DOUBLE STANDARD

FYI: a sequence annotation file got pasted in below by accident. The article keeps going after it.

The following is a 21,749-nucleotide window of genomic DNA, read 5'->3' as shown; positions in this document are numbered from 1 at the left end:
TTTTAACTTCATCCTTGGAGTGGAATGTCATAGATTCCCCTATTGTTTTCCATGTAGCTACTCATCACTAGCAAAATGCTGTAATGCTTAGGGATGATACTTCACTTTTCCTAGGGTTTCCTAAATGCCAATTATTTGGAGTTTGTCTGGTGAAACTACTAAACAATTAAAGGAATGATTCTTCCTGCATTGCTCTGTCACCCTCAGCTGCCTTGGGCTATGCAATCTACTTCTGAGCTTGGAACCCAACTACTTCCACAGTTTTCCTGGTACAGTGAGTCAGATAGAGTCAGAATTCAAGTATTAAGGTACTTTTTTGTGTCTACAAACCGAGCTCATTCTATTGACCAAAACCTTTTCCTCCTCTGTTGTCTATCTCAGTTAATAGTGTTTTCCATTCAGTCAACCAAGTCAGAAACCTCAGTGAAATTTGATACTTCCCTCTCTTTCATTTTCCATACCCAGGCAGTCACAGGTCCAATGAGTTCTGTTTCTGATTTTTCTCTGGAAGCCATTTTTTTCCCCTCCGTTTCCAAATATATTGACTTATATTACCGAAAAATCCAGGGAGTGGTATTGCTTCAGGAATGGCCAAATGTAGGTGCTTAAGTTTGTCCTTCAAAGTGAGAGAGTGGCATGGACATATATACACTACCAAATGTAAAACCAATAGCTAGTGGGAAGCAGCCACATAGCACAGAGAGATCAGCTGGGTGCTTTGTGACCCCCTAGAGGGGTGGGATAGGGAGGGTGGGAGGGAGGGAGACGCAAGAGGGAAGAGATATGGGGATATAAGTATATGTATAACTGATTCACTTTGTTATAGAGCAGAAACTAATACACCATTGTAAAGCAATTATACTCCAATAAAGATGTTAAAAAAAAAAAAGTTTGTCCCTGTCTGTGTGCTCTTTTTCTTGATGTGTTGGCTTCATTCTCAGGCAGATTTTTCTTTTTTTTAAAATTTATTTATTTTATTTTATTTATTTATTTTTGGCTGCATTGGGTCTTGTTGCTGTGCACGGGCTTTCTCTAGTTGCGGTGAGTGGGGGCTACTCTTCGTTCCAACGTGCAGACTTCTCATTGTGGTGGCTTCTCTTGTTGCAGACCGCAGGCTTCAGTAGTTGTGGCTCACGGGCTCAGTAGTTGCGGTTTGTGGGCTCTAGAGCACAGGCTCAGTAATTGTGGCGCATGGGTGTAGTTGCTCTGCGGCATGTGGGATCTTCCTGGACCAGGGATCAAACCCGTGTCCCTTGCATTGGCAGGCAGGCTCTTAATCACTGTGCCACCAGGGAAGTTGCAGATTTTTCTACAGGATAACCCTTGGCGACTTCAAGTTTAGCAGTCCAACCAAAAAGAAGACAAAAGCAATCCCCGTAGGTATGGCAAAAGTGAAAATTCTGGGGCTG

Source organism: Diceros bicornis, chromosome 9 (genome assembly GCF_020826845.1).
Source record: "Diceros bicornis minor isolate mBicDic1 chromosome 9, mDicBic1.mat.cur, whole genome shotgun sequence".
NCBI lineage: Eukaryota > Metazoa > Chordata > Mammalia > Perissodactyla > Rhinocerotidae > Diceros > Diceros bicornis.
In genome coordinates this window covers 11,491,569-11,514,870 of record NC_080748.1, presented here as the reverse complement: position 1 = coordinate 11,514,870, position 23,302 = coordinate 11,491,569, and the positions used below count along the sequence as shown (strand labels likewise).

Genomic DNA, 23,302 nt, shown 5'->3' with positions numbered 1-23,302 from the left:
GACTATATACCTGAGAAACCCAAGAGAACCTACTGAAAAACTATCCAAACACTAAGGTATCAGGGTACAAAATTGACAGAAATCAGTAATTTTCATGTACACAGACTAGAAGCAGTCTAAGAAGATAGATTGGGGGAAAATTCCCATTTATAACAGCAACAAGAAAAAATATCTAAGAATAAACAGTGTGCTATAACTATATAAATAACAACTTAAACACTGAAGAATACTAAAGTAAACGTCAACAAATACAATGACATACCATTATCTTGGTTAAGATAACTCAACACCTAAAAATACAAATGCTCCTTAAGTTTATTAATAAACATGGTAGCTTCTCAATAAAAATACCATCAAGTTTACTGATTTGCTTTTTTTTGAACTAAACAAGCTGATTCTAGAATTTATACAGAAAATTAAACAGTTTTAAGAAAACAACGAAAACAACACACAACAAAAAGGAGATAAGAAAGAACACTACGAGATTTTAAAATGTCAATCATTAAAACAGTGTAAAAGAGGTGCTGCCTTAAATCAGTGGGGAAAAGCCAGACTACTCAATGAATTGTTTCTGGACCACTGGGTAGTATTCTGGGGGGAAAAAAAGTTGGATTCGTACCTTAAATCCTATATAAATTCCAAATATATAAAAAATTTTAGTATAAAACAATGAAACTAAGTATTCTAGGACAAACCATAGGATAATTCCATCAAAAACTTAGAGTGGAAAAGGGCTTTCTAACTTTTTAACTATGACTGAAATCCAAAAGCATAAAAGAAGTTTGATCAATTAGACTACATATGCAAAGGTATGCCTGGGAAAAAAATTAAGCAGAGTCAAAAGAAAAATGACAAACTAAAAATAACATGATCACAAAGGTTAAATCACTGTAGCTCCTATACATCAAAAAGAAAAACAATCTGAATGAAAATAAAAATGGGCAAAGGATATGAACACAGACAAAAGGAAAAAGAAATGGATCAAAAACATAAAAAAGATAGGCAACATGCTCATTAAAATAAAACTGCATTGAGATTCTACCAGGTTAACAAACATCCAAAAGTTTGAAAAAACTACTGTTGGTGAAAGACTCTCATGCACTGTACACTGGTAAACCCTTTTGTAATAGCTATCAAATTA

With all the outrage over the idiotic comments of the Republican candidate for senator in Missouri (see my blog, “Akin Comment”), where is the outrage over the comments of David Chalian? Mr. Chalian, after a long career at such networks as ABC, and serving as the current Washington bureau chief for Yahoo news was among a crowd of reporters shouting questions at Presidential nominee Mitt Romney when, with his mike still on, he opined to his fellow journalists, “They [the Republicans] are happy to have a party [in Tampa, the sight of the Republican National Convention] with Black people drowning (an apparent reference to Hurricane Issac).” His fellow journalists thought the implication that Republicans could care less about Black Americans dying in a natural catastrophe was funny. And, I suppose by implication, it would have been acceptable to party if it had been just White people drowning. After Yahoo fired Mr. Chalian, many members of the press came to his defense, in marked contrast to the universal condemnation by Republicans of the Akin comment. Of course, we shouldn’t be surprised by this double standard among the Fourth Estate. That there is an endemic liberal bias among the press is hardly news. But it is disappointing. As managing editor of my high school paper, I believed in the integrity of journalists. Whatever their personal viewpoints, you didn’t have to worry about bias when you watched Chronkite, Huntley/Brinkley or Jennings deliver the nightly news. When those news reports showed pictures of our young men in body bags in Viet Nam and protests on college campuses, it wasn’t necessary for our journalists to do more than stick to the fabled “five W’‘s” of journalism (who, what, where, when, why and sometimes how) when they added their comments to what we were seeing. And ultimately American’s rejection of that war didn’t come from journalists telling us what we should believe and who we should support but from our own thoughts and consciences. It has been argued by some in the press that Chalian was nothing more than a scapegoat. If that is true, it is only because his firing serves to put a band aid on the festering wound that too many journalists actually believe what he said.

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